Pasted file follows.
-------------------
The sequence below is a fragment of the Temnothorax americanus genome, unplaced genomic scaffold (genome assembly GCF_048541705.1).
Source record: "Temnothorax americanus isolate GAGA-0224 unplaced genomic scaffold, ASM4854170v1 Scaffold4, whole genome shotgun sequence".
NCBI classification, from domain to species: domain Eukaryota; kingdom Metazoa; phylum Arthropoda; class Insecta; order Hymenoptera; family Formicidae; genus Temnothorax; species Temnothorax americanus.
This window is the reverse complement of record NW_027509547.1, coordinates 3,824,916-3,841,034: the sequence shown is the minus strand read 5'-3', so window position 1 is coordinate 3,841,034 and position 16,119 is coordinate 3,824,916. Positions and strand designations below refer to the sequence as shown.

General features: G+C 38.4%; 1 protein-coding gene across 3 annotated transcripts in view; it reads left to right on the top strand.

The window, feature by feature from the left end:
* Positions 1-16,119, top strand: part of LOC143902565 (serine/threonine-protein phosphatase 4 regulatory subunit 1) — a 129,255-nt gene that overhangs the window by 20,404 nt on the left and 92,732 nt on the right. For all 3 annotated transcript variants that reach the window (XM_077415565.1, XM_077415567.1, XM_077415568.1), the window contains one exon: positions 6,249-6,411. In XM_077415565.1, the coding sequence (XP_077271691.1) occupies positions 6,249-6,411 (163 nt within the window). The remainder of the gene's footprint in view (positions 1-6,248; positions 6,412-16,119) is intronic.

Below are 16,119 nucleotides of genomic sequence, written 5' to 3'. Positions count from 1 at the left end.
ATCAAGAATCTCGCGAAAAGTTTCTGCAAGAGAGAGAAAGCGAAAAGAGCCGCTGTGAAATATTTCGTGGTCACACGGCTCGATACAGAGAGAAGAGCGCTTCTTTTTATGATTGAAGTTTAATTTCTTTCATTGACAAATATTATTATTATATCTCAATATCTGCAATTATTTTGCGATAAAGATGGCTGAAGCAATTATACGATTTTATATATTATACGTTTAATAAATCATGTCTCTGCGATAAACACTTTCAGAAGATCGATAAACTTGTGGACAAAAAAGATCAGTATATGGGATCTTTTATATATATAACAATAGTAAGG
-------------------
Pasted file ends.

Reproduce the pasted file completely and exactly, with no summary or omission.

The sequence below is a fragment of the Temnothorax americanus genome, unplaced genomic scaffold (genome assembly GCF_048541705.1).
Source record: "Temnothorax americanus isolate GAGA-0224 unplaced genomic scaffold, ASM4854170v1 Scaffold4, whole genome shotgun sequence".
NCBI classification, from domain to species: domain Eukaryota; kingdom Metazoa; phylum Arthropoda; class Insecta; order Hymenoptera; family Formicidae; genus Temnothorax; species Temnothorax americanus.
This window is the reverse complement of record NW_027509547.1, coordinates 3,824,916-3,841,034: the sequence shown is the minus strand read 5'-3', so window position 1 is coordinate 3,841,034 and position 16,119 is coordinate 3,824,916. Positions and strand designations below refer to the sequence as shown.

General features: G+C 38.4%; 1 protein-coding gene across 3 annotated transcripts in view; it reads left to right on the top strand.

The window, feature by feature from the left end:
* Positions 1-16,119, top strand: part of LOC143902565 (serine/threonine-protein phosphatase 4 regulatory subunit 1) — a 129,255-nt gene that overhangs the window by 20,404 nt on the left and 92,732 nt on the right. For all 3 annotated transcript variants that reach the window (XM_077415565.1, XM_077415567.1, XM_077415568.1), the window contains one exon: positions 6,249-6,411. In XM_077415565.1, the coding sequence (XP_077271691.1) occupies positions 6,249-6,411 (163 nt within the window). The remainder of the gene's footprint in view (positions 1-6,248; positions 6,412-16,119) is intronic.

Below are 16,119 nucleotides of genomic sequence, written 5' to 3'. Positions count from 1 at the left end.
ATCAAGAATCTCGCGAAAAGTTTCTGCAAGAGAGAGAAAGCGAAAAGAGCCGCTGTGAAATATTTCGTGGTCACACGGCTCGATACAGAGAGAAGAGCGCTTCTTTTTATGATTGAAGTTTAATTTCTTTCATTGACAAATATTATTATTATATCTCAATATCTGCAATTATTTTGCGATAAAGATGGCTGAAGCAATTATACGATTTTATATATTATACGTTTAATAAATCATGTCTCTGCGATAAACACTTTCAGAAGATCGATAAACTTGTGGACAAAAAAGATCAGTATATGGGATCTTTTATATATATAACAATAGTAAGG